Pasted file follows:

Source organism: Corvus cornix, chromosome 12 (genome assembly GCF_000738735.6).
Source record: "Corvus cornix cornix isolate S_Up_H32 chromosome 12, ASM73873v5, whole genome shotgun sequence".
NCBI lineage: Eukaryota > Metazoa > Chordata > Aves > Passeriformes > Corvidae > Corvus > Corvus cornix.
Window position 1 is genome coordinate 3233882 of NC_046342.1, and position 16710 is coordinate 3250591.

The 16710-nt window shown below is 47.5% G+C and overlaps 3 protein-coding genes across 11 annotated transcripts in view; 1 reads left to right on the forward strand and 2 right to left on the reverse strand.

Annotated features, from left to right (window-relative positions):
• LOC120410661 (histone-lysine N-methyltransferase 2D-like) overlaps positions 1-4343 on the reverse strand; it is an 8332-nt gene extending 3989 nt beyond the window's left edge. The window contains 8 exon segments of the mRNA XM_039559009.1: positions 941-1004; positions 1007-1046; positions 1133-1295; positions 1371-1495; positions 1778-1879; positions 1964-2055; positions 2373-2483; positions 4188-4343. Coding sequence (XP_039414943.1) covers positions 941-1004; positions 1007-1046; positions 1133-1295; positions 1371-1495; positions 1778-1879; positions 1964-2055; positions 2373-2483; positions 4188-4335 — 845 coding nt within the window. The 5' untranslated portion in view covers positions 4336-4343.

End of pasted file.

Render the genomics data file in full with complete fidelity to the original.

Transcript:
Source organism: Corvus cornix, chromosome 12 (genome assembly GCF_000738735.6).
Source record: "Corvus cornix cornix isolate S_Up_H32 chromosome 12, ASM73873v5, whole genome shotgun sequence".
NCBI lineage: Eukaryota > Metazoa > Chordata > Aves > Passeriformes > Corvidae > Corvus > Corvus cornix.
Window position 1 is genome coordinate 3233882 of NC_046342.1, and position 16710 is coordinate 3250591.

The 16710-nt window shown below is 47.5% G+C and overlaps 3 protein-coding genes across 11 annotated transcripts in view; 1 reads left to right on the forward strand and 2 right to left on the reverse strand.

Annotated features, from left to right (window-relative positions):
• LOC120410661 (histone-lysine N-methyltransferase 2D-like) overlaps positions 1-4343 on the reverse strand; it is an 8332-nt gene extending 3989 nt beyond the window's left edge. The window contains 8 exon segments of the mRNA XM_039559009.1: positions 941-1004; positions 1007-1046; positions 1133-1295; positions 1371-1495; positions 1778-1879; positions 1964-2055; positions 2373-2483; positions 4188-4343. Coding sequence (XP_039414943.1) covers positions 941-1004; positions 1007-1046; positions 1133-1295; positions 1371-1495; positions 1778-1879; positions 1964-2055; positions 2373-2483; positions 4188-4335 — 845 coding nt within the window. The 5' untranslated portion in view covers positions 4336-4343.